An Alaska teacher has been suspended from her job after she was caught telling students during a Zoom class that George Floyd would still be alive had he complied with police and did not dress like 'thugs.'
A video on YouTube last week shows a teacher, referred to as 'Ms. Gardner', talking to students about police killing black people, and telling them that if they complied with police, they would be less likely to get shot.
Authorities at the Fairbanks North Star Borough School District watched the video, following which they sent a letter last week notifying parents that the teacher in the video had been placed on leave pending an investigation. The video of the incident where the teacher makes the insensitive comments has since gone viral.
A 15-minute video posted by a parent on YouTube, a masked teacher at Lathrop High School in Fairbanks is seen participating in a discussion of high-profile police shootings of African-Americans. When the topic turns to Floyd, the teacher says former Minneapolis police officer Derek Chauvin "abused his authority" and "was complicit in George Floyd's death."
So far, it sounded fin but then she comes up a comment that completely shocks everyone attending the class. "But if George Floyd had, at the beginning when they got him out of the car and went to put him in the police car if he had just sidled into the car and slid it in there, and let them put his legs in, he would be alive today, and you know that's true," she added.
Officials declined to name the teacher but the district's website shows only one staffer with the same name: High school special education teacher Connie Gardner.
However, the teacher doesn't stop there. A self-described "old white lady," she then describes what she would have done had she ever got arrested, "I'm putting my hands behind my back and I'm going to jail and I'm calling my husband when I get there, and he's going to call our attorney. And I'm gonna tell the cops, I'm gonna say, 'Yes sir,' and 'Sir, when you search me, you're going to find a gun strapped to my ankle, and I'm just letting you know about it now, so that you don't, you know, so that you can get it and be safe.'"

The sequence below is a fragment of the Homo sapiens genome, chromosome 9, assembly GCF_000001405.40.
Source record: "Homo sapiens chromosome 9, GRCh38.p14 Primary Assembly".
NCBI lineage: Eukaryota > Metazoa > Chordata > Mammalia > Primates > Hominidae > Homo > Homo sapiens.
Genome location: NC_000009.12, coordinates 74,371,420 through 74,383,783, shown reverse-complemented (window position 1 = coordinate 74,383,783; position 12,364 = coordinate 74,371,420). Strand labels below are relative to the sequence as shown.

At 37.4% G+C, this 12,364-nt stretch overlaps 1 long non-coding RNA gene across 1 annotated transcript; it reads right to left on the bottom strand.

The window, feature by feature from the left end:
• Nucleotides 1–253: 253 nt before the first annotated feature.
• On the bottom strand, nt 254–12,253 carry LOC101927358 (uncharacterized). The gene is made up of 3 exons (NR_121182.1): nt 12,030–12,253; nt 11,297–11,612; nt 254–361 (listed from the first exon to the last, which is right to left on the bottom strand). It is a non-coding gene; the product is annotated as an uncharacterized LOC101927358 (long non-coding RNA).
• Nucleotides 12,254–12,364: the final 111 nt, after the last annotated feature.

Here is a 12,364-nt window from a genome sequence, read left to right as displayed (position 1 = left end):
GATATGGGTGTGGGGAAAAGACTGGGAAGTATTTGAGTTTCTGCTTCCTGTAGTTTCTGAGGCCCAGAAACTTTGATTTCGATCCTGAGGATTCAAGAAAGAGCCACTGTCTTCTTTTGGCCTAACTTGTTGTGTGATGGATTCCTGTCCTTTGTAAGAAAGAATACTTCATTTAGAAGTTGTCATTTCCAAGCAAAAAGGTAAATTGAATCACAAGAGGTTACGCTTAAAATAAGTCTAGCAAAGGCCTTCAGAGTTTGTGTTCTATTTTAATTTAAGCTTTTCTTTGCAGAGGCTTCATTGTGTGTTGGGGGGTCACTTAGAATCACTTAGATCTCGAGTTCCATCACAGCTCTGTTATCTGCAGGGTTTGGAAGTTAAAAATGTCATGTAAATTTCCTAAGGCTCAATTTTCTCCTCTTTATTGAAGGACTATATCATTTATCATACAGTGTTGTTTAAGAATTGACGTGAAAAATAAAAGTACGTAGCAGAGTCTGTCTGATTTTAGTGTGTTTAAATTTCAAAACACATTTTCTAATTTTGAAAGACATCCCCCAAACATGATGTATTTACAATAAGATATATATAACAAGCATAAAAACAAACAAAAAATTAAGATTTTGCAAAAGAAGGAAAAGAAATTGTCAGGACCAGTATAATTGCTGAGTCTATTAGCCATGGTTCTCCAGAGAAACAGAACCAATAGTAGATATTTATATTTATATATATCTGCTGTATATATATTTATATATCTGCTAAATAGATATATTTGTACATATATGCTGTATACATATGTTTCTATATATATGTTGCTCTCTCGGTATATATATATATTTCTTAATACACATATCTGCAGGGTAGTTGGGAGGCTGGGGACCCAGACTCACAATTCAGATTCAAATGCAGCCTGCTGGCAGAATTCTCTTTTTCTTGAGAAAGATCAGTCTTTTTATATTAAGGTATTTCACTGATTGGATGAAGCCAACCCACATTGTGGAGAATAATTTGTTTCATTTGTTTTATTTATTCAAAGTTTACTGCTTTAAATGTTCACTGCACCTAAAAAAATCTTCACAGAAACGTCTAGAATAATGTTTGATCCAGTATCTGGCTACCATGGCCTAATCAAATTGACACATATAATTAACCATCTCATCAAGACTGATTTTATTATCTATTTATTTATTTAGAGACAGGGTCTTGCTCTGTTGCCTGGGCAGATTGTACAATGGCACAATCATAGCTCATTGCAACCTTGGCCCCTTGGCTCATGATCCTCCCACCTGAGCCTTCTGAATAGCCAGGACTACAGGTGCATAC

Teaching New Lessons
Gardner, understandably, is against the way Floyd reacted to the officers during his arrest. She doesn't speak about police brutality but instead stresses on complying with the police even if a person being arrested is not at fault.
"If the cops come and they say, 'I'm taking you to jail,' then you put your hands behind your back, you let them off you, you get in the cop car and you go and call your parents when they give you your phone call," the teacher goes on. "That's what you do to stay alive. Everybody, white, black, brown. I don't care what color you are. None of that makes a difference. You comply, you do what they say."
Later in the video, the teacher tells her students how to dress in order to avoid attracting the attention of cops. "Look at how you guys are dressed," she says. "You guys are dressed nicely. You don't look like thugs, you don't have your pants down around your knees."
Clearly, her indication is that Floyd had every reason to be arrested and his clothes too spoke a lot about him.
It is unclear what prompted the conversation in the video. At that point, a woman who's name is 'Liz' on the Zoom call and identifies herself as a tutor of some of the students, spoke up and said she was not comfortable with the discussion.
Soon, another mother of a student who appears to be video taping the call speaks up and says she does not feel 'Ms. Gardner' should be speaking about these topics as a white woman. "Some of the things that you are saying, I feel like you are very uneducated on and I don't feel like you are able to address these things that are going on today," said the woman, who identified herself as a woman of color who faced racism growing up in the South.
After school authorities watched the video, the teacher was immediately put on leave and an investigation has been launched. The teacher will be represented by a union advocate while the investigation continues, according to Sandra Ryan, the president of Fairbanks Education Association.